The problem is, no one knows where the account came from, and the Democratic Party says it’s not associated with it. There is a group of Democratic elected officials and politically involved people that has been meeting and calling itself the Our State Project, but they insist they’re not behind the account.
Zandra Rice-Hawkins, executive director of the left-leaning Granite State Progress, confirmed that a “loose-knit” group of people has been meeting at Granite State Progress offices on a monthly basis to discuss strategies for informing communities about Free Staters running for elected office. The Free State Project tends to be secretive about its membership, and Granite State Progress has done a lot of work to help “expose” Free Staters.
“We help them identify the Free State Project members trying to run for office locally so they can do more community education,” Rice-Hawkins said.
Rice-Hawkins said the Twitter account is not associated with the group.
Shaheen to NFL: Change Redskins’ name
U.S. Sen. Jeanne Shaheen, a Democrat, joined 49 other senators in calling on the Washington Redskins to change their name this week.
The senators wrote a letter to NFL Commissioner Roger Goodell urging the league to endorse a name change for the team. The letter highlighted the National Basketball Association’s recent condemnation of Donald Sterling, a team owner who made racist remarks, as an example that it’s time for the NFL to act against racism as well.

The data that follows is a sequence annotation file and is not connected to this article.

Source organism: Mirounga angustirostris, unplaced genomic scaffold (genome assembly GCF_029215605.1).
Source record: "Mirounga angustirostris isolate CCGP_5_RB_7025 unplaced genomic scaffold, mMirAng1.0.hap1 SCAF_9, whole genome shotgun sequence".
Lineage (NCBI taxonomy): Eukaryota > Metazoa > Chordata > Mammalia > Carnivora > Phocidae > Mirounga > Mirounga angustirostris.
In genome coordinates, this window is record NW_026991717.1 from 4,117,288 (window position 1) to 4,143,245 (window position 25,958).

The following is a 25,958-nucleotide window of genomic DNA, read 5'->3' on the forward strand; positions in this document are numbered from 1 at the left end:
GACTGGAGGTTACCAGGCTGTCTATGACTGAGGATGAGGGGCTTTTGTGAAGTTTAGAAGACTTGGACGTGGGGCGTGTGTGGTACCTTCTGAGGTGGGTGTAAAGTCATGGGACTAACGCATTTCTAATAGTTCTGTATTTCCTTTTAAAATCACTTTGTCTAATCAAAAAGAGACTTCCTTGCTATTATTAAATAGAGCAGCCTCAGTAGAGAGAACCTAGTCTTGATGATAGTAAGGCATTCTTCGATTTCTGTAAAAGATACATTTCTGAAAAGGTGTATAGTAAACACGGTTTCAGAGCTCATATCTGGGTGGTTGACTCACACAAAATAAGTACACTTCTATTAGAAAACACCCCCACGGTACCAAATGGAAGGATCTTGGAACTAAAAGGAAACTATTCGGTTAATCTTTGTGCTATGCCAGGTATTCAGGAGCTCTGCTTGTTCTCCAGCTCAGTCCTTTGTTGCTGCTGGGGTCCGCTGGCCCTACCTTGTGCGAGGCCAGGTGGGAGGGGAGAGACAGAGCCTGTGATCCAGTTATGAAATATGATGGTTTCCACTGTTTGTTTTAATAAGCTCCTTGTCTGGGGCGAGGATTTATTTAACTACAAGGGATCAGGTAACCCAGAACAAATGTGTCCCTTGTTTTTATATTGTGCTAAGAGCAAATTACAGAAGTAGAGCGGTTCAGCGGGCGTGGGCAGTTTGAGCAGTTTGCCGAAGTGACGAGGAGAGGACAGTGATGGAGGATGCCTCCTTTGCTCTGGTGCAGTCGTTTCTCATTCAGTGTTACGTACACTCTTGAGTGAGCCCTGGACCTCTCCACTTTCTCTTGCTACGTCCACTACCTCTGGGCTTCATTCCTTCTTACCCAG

“We believe this conversation is an opportunity for the NFL to take action to remove the racial slur from the name of one of its marquee franchises,” the letter said.
The issue of whether it’s appropriate to use a slang term and likeness of Native Americans isn’t just being debated in Washington. Right here in New Hampshire, a number of school districts have grappled with whether to change their name over the years. Merrimack Valley High School switched from the Indians to the Pride a decade ago. And this month, Belmont High School students proposed keeping the name “Red Raiders” but changing the mascot and logo to be something other than a depiction of a Native American.
Interestingly, Shaheen does not wish to weigh in on those cases.
“Senator Shaheen believes schools and local communities should decide whether or not they change their mascots,” her spokesman, Shripal Shah, said in a statement.
Republican U.S. Sen. Kelly Ayotte was not on the list of senators requesting the name change. Several news outlets reported that Democrats did not circulate the letter to Republicans before sending it.
(Kathleen Ronayne can be reached at 369-3309 or email@example.com or on Twitter @kronayne.)